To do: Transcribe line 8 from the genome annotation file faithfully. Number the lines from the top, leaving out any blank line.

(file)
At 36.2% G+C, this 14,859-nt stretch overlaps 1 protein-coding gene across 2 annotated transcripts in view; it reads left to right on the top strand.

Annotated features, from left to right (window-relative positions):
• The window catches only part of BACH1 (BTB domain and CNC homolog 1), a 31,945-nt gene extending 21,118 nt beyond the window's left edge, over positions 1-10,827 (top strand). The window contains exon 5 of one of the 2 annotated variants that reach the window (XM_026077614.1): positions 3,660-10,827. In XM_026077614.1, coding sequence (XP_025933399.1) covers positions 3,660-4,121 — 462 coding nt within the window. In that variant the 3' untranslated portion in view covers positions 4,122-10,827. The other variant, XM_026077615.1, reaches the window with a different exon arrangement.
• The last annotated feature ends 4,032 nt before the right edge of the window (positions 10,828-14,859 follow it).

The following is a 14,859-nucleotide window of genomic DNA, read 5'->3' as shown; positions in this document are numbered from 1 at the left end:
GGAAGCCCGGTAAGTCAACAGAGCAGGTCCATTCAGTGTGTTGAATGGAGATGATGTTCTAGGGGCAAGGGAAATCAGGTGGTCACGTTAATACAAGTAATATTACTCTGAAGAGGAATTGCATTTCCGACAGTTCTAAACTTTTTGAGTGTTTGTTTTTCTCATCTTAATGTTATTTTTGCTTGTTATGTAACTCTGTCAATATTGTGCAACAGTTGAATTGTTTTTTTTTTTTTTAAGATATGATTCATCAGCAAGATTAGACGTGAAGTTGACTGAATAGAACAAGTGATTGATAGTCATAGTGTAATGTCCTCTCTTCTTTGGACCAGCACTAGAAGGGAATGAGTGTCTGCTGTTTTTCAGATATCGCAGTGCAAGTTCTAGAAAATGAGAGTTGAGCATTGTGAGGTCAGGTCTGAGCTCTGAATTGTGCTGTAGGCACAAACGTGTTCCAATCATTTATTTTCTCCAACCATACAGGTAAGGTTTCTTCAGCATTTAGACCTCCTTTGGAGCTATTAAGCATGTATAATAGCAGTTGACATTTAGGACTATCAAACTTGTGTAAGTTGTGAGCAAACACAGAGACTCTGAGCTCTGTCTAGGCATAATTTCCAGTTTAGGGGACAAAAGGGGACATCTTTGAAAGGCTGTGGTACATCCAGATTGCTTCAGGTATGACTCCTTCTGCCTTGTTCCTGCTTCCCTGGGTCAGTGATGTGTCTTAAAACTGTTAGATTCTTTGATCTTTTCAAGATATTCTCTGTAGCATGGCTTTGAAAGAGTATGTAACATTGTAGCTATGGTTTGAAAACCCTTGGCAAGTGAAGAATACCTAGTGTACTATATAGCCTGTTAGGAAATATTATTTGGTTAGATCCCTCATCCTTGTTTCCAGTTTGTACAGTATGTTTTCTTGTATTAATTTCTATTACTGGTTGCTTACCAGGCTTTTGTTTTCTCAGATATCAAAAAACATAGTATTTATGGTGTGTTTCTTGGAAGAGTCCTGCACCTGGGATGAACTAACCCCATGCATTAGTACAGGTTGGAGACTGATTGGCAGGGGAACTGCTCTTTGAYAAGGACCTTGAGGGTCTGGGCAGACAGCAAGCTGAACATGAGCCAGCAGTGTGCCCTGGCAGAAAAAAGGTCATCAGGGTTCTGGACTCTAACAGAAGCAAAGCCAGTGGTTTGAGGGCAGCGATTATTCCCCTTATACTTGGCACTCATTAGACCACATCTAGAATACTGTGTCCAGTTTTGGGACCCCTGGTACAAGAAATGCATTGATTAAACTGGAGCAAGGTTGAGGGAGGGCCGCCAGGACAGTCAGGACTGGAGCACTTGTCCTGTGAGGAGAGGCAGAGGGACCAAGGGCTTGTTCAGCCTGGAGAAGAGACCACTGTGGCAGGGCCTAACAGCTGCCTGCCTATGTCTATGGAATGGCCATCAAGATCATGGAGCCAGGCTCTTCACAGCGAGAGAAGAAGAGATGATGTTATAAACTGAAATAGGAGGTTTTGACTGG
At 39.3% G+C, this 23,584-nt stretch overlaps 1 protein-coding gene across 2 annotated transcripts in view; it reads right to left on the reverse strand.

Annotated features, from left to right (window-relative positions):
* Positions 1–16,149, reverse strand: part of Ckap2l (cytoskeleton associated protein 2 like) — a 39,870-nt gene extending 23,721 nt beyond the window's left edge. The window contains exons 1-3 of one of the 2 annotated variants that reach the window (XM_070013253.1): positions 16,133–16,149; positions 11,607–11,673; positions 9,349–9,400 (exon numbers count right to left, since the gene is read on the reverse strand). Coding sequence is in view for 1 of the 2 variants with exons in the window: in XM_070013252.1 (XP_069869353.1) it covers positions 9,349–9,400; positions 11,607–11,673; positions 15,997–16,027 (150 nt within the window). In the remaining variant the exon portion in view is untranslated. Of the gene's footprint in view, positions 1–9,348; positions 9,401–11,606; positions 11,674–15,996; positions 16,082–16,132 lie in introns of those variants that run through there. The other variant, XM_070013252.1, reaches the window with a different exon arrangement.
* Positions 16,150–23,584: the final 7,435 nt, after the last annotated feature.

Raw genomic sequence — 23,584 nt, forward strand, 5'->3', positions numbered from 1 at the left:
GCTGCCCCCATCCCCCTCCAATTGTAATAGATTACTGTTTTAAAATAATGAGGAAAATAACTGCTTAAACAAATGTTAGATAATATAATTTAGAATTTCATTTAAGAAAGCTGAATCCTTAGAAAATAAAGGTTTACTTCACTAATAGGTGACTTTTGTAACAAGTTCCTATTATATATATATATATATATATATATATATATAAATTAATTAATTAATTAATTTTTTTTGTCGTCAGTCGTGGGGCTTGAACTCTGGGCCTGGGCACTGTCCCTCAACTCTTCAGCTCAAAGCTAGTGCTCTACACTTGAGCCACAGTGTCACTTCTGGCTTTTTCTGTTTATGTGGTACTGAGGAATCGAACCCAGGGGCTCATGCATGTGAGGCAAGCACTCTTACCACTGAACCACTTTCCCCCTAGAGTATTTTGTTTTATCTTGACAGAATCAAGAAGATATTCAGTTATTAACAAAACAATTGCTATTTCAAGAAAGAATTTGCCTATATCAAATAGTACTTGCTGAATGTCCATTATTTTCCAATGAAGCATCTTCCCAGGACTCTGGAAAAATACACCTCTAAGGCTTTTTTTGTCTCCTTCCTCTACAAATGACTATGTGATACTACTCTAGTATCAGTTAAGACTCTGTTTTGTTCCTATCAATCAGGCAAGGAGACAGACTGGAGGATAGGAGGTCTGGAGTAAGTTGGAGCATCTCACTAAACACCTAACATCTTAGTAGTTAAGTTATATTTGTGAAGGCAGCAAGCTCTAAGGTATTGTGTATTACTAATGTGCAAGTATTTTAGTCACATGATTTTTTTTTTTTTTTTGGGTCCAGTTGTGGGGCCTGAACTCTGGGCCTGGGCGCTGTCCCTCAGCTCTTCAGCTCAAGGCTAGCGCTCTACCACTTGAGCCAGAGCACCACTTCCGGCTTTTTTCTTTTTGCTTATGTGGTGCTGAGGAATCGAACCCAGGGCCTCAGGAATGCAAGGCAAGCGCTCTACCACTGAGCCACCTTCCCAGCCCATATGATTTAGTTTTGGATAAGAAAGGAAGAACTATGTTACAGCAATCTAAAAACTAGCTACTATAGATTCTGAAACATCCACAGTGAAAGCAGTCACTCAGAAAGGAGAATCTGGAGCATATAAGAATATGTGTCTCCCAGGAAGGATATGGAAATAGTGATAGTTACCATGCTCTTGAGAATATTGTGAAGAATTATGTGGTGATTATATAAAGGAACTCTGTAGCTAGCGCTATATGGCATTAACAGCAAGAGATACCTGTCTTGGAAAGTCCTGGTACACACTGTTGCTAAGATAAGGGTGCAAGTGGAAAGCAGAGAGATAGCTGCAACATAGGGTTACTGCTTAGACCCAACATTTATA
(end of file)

Annotated features, from left to right (window-relative positions):